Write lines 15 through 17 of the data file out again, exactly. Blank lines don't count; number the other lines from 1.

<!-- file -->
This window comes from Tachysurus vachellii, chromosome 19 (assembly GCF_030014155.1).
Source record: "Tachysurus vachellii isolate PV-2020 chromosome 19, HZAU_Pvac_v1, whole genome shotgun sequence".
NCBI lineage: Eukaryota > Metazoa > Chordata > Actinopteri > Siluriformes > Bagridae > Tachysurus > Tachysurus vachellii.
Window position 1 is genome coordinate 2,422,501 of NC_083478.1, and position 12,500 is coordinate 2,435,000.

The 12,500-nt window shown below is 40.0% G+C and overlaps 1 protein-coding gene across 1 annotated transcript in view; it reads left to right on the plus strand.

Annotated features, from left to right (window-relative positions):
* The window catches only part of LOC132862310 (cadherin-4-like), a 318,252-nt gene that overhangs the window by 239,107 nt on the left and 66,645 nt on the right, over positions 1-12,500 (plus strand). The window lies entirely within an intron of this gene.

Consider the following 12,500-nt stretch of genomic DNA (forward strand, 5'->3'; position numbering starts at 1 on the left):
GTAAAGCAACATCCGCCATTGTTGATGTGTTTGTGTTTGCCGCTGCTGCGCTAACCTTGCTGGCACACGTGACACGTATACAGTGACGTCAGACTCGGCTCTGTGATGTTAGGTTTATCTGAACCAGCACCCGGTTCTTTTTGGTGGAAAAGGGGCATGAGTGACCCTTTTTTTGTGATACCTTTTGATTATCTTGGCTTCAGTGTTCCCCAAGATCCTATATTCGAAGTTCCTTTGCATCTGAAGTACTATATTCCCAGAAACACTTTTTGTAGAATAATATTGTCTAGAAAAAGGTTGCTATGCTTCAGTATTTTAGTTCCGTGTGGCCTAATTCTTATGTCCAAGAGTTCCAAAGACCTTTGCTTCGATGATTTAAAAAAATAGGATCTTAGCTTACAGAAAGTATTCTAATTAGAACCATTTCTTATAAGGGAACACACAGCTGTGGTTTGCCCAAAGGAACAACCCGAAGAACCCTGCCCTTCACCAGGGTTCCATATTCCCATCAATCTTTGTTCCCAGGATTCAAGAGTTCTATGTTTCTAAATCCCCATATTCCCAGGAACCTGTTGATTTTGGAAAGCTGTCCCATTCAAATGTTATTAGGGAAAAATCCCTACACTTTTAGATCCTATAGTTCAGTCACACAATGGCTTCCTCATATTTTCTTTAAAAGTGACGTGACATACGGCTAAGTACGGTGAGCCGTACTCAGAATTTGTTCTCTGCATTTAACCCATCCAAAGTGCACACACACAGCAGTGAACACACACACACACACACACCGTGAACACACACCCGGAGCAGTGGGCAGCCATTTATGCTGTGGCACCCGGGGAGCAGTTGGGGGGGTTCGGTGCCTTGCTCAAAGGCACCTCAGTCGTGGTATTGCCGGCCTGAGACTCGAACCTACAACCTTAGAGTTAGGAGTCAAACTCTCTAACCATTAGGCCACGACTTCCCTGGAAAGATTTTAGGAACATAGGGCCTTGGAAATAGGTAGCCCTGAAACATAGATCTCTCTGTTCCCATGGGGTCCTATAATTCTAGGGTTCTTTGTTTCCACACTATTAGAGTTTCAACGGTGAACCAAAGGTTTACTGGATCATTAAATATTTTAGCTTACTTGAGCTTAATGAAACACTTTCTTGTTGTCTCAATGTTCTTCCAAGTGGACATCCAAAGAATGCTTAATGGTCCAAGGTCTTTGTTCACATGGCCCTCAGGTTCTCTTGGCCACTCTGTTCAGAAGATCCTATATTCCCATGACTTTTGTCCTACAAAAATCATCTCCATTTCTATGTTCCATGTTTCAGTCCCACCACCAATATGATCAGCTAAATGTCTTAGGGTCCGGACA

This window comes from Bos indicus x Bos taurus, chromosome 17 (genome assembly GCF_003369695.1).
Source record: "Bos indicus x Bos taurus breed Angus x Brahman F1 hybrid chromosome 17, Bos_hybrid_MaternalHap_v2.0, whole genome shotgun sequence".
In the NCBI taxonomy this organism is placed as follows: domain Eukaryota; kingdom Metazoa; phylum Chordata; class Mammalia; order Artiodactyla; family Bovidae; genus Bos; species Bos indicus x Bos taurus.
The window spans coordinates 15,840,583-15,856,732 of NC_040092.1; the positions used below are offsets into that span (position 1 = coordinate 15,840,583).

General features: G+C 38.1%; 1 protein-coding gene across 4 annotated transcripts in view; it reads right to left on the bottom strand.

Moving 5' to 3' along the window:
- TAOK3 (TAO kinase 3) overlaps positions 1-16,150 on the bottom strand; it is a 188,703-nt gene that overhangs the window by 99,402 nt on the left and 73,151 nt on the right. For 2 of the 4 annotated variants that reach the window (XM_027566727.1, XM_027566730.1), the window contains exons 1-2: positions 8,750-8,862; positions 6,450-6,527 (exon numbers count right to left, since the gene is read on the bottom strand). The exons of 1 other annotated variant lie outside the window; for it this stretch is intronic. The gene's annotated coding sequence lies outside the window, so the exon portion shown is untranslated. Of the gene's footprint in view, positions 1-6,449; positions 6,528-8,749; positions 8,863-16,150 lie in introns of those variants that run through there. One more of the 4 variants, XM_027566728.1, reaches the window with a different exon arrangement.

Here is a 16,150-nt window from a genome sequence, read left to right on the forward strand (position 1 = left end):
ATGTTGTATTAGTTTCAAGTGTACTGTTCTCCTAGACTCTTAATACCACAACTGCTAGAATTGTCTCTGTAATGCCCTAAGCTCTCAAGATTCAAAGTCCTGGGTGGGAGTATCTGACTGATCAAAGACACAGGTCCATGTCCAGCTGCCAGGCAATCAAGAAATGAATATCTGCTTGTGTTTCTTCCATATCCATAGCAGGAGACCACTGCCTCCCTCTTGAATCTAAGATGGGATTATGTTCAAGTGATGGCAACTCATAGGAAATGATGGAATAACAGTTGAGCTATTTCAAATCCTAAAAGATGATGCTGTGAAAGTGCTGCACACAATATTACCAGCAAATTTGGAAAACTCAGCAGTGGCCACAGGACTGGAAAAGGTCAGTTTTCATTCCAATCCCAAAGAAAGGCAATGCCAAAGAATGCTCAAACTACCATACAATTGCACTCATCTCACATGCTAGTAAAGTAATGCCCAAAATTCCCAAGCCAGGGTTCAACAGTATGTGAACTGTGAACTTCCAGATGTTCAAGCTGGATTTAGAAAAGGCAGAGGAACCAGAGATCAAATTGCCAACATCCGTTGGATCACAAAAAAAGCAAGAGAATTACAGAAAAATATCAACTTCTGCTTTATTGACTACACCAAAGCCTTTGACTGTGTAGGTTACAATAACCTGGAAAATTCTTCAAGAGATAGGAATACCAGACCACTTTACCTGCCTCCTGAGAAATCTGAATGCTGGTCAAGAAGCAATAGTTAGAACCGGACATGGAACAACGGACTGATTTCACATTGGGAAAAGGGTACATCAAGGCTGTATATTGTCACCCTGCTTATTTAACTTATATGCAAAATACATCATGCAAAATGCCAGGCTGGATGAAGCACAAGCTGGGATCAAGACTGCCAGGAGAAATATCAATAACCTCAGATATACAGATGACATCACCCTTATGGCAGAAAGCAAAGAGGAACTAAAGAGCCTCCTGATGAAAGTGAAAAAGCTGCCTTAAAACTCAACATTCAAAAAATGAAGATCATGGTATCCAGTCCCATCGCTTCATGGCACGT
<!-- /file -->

Moving 5' to 3' along the window:
- TAOK3 (TAO kinase 3) overlaps positions 1-16,150 on the bottom strand; it is a 188,703-nt gene that overhangs the window by 99,402 nt on the left and 73,151 nt on the right. For 2 of the 4 annotated variants that reach the window (XM_027566727.1, XM_027566730.1), the window contains exons 1-2: positions 8,750-8,862; positions 6,450-6,527 (exon numbers count right to left, since the gene is read on the bottom strand). The exons of 1 other annotated variant lie outside the window; for it this stretch is intronic. The gene's annotated coding sequence lies outside the window, so the exon portion shown is untranslated. Of the gene's footprint in view, positions 1-6,449; positions 6,528-8,749; positions 8,863-16,150 lie in introns of those variants that run through there. One more of the 4 variants, XM_027566728.1, reaches the window with a different exon arrangement.

Here is a 16,150-nt window from a genome sequence, read left to right on the forward strand (position 1 = left end):